An invasion bird is a bird which, under certain conditions, gives up large areas of population and instead appears in other, often distant, regions.
The invasion in one area is always connected with an evasion from another area. Evasion is triggered by high population density and a simultaneous lack of food. This condition is often given after the breakdown of a mouse gradation . A well-known invasion bird is the waxwing ( Bombycilla garrulus ), whose food base during the winter season is heavily dependent on the availability of rowan berries ( mountain ash ). If there is a lack of this food, very large swarms can form and migrate to distant areas. The mysterious occurrence of the waxwing schools in Central Europe has often caused earlier generations to see in them the omen of bad events; the waxwing is still called "plague bird" in Dutch.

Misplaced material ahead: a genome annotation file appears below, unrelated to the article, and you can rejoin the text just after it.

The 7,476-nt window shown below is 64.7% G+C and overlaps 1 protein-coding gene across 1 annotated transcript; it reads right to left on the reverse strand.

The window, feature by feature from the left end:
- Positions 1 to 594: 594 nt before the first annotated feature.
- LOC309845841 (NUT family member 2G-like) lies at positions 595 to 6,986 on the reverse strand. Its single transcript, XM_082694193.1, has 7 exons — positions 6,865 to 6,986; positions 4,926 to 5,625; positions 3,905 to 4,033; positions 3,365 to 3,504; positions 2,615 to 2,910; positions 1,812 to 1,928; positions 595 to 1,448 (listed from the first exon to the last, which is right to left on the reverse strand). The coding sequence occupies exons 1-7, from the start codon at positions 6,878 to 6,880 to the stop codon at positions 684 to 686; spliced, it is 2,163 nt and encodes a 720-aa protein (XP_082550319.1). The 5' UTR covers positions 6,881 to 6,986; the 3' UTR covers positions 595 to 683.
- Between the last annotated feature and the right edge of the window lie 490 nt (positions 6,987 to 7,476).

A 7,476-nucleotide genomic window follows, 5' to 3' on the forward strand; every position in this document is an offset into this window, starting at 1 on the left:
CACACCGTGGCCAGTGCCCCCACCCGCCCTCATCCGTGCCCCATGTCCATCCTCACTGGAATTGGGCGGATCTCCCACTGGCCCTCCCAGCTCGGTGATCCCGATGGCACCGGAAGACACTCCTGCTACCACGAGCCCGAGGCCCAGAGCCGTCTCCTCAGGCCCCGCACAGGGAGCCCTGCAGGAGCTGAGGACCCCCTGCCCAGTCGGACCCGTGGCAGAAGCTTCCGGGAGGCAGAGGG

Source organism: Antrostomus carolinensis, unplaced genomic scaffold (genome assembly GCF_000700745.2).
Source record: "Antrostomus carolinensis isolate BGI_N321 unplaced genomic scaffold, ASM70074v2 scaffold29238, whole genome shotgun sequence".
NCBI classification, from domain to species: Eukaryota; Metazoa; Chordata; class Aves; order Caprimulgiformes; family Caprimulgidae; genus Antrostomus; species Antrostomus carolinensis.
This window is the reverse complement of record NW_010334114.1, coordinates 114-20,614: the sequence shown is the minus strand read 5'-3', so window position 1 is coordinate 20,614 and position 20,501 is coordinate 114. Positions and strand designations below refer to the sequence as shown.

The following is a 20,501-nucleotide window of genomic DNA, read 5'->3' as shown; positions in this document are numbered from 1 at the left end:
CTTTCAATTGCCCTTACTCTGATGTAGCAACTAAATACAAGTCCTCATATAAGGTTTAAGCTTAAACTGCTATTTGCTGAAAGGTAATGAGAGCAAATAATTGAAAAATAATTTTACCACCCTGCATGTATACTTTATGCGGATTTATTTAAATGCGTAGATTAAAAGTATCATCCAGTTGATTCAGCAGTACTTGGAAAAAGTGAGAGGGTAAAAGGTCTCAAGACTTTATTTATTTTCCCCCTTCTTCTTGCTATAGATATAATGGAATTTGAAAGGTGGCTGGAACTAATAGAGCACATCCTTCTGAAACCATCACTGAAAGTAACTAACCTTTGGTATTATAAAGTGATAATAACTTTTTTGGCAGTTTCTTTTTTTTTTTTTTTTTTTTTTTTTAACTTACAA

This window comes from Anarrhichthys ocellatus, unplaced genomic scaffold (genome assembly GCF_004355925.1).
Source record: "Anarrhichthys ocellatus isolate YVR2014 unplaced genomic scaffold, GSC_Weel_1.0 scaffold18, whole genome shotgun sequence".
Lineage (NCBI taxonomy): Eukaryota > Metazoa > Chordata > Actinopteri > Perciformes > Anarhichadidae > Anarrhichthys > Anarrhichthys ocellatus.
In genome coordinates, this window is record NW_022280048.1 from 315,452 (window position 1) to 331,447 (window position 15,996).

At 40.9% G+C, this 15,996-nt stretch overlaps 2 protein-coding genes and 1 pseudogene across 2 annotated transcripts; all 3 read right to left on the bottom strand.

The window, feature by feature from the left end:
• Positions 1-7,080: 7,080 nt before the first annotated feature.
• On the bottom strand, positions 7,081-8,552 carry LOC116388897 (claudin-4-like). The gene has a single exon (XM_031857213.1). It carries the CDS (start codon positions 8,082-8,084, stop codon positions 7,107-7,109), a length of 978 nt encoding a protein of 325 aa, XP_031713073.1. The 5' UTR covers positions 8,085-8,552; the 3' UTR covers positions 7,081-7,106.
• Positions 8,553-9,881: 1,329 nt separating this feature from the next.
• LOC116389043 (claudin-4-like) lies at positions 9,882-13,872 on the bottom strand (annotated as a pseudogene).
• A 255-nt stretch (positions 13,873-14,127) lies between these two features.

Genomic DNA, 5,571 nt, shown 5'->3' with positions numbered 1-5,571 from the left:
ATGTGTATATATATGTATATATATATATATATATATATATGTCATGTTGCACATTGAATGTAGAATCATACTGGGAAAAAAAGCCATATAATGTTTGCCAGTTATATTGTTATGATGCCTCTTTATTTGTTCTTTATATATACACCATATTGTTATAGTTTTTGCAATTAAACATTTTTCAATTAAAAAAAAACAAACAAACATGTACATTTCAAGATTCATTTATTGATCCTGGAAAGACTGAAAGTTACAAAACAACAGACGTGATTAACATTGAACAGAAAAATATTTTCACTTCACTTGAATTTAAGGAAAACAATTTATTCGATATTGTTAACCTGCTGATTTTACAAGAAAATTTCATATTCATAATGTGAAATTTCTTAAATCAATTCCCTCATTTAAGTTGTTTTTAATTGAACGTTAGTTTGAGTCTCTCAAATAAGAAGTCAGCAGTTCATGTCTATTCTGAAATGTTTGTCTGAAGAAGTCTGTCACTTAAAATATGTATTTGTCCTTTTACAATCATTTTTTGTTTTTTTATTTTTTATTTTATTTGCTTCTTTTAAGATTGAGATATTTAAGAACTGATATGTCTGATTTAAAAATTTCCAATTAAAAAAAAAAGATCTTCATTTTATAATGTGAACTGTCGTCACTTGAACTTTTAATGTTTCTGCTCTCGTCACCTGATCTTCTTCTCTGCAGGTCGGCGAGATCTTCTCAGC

Ernst Jünger refers to this at the beginning of his book An der Zeitmauer .
- Wulf Gatter: Bird migration and bird populations in Central Europe. Aula, Wiebelsheim 2000, ISBN 3-89104-645-6 .